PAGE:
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J Virol. 2007 Nov;81(21):11798-808. Epub 2007 Aug 15.

Identification of amino acid residues in BK virus VP1 that are critical for viability and growth.

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Department of Molecular Biology, Cell Biology and Biochemistry, Brown University, 70 Ship Street, Providence, RI 02903, USA.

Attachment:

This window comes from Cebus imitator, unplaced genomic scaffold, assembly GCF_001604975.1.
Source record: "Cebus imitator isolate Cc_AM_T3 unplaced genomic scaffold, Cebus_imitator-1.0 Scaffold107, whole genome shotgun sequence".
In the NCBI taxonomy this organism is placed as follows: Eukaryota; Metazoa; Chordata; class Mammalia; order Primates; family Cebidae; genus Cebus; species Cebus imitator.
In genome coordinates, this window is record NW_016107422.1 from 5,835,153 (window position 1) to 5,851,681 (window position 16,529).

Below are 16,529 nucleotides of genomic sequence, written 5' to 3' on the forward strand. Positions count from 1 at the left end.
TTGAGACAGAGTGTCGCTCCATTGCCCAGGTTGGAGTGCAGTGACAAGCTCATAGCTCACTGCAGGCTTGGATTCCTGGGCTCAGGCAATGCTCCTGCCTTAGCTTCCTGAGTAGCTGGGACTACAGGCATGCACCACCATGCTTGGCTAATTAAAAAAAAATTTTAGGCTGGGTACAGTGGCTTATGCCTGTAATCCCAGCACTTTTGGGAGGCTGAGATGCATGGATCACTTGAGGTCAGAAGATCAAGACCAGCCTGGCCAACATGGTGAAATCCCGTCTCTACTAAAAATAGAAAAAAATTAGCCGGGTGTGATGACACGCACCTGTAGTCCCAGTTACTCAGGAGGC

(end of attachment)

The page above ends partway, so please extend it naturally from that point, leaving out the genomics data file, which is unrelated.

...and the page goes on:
BK virus (BKV) is a ubiquitous pathogen that establishes a persistent infection in the urinary tract of 80% of the human population. Like other polyomaviruses, the major capsid protein of BKV, virion protein 1 (VP1), is critical for host cell receptor recognition and for proper virion assembly. BKV uses a carbohydrate complex containing alpha(2,3)-linked sialic acid attached to glycoprotein and glycolipid motifs as a cellular receptor. To determine the amino acids important for BKV binding to the sialic acid portion of the complex, we generated a series of 17 point mutations in VP1 and scored them for viral growth. The first set of mutants behaved identically to wild-type virus, suggesting that these amino acids were not critical for virus propagation. Another group of VP1 mutants rendered the virus nonviable. These mutations failed to protect viral DNA from DNase I digestion, indicating a role for these domains in capsid assembly and/or packaging of DNA. A third group of VP1 mutations packaged DNA similarly to the wild type but failed to propagate. The initial burst size of these mutations was similar to that of the wild type, indicating that there is no defect in the lytic release of the mutated virions. Binding experiments revealed that a subset of the BKV mutants were unable to attach to their host cells. These motifs are likely important for sialic acid recognition. We next mapped these mutations onto a model of BKV VP1 to provide atomic insight into the role of these sites in the binding of sialic acid to VP1.

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